Friday, September 04, 2009

Google maps mashup of fMRI data sharing use

From my friend Alumit's pioneering data sharing experiment VanHorn&Ishai_2007.pdf (application/pdf Object) A Google Maps API ( plot of locations in the USA and Canada to which one or more complete fMRI study data sets from the fMRIDC archive were delivered. The online maps itself can be viewed at maps/async.html.

Rhyme and the Reason of Data Sharing

Rhyme and the Reason of Data Sharing: National Institute of Neurological Disorders and Stroke (NINDS): "Why share? As exemplified in the 'success stories' of data sharing and reuse presented above, there are multiple compelling reasons to share data. These include the following: (1) Many datasets contain far more information than a single laboratory has the time and/or expertise to extract from them. (2) A single data set can often answer many more questions than those that motivated its initial collection. (3) Reuse is cost-effective, particularly for datasets that are expensive and labor-intensive to collect. (4) Sharing promotes collaboration among scientists who might not otherwise interact, and thus has the potential to generate particularly novel hypotheses."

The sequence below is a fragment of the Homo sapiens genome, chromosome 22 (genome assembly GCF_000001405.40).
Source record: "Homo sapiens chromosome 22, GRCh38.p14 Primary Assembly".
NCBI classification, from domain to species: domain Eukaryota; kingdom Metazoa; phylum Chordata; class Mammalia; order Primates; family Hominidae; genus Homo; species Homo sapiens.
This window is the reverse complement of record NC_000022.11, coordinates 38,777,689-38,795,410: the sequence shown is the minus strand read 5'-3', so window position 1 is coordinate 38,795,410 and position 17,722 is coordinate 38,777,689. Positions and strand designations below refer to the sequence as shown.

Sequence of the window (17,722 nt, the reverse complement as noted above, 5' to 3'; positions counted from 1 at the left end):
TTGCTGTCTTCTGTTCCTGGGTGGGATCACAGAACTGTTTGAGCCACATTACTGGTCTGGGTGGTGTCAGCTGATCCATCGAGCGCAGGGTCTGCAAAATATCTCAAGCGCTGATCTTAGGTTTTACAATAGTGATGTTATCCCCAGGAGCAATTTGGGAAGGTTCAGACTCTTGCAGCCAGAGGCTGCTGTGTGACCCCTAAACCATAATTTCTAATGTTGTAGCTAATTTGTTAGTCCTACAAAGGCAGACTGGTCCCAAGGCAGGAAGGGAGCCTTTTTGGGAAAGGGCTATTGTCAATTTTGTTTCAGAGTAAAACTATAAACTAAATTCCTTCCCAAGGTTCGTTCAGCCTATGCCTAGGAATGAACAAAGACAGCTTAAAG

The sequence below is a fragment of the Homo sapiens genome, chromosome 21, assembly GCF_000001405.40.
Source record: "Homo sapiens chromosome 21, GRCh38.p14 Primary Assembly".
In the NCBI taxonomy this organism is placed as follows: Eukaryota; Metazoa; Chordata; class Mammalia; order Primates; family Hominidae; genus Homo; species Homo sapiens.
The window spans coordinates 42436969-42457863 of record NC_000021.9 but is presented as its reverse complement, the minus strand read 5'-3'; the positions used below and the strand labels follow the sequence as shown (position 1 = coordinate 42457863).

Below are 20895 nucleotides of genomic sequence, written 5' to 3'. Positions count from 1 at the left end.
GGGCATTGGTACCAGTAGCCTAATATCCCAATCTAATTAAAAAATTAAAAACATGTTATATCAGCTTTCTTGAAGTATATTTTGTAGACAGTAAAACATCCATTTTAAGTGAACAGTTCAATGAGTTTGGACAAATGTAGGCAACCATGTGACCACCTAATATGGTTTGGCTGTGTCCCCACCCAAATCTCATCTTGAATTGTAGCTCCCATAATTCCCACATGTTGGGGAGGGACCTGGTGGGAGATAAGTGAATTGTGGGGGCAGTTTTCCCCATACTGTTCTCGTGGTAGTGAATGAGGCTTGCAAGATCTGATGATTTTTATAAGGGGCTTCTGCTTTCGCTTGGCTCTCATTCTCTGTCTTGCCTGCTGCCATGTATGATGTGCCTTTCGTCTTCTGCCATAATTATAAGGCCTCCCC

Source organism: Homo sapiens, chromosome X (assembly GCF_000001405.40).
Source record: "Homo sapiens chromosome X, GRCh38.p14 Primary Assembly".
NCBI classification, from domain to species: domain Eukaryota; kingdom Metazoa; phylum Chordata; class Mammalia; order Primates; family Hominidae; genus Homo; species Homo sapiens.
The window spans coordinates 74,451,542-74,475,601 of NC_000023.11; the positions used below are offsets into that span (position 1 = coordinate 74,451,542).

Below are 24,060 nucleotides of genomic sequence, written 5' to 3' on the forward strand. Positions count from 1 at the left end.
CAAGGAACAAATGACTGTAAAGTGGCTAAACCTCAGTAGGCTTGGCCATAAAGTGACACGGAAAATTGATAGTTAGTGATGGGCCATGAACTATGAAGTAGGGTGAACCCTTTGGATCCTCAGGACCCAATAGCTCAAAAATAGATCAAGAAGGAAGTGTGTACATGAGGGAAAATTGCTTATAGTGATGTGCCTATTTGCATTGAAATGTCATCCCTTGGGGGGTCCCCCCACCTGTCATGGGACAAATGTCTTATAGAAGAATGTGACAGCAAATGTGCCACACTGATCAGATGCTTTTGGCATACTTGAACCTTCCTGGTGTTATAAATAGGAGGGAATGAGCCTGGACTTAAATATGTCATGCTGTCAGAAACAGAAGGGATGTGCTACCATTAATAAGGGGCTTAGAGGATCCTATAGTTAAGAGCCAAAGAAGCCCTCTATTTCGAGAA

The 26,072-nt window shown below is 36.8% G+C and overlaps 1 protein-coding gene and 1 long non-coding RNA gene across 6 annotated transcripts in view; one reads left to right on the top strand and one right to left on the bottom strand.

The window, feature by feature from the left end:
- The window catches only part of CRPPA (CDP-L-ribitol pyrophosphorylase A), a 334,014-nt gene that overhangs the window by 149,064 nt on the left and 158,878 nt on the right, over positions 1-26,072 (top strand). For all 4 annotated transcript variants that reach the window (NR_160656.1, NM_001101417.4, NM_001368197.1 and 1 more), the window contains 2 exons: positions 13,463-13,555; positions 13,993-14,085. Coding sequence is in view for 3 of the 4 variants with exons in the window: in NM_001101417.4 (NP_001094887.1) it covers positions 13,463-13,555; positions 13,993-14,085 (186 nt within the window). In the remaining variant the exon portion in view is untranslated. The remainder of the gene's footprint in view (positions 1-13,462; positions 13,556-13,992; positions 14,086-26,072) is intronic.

Getting interested in science commons

A cool quote
the value of cultural openness was understood centuries ago by many of the founders of modern science; indeed, the journal system is perhaps the most open system for the transmission of knowledge that could be built with 17th-century media. The adoption of the journal system was achieved by subsidizing scientists who published their discoveries in journals. This same subsidy now inhibits the adoption of more effective technologies, because it continues to incentivize scientists to share their work in conventional journals and not in more modern media.
from Doing science in the open
Online networking tools are pervasive, but why have scientists been so slow to adopt many of them? Michael Nielsen explains how we can build a better culture of online collaboration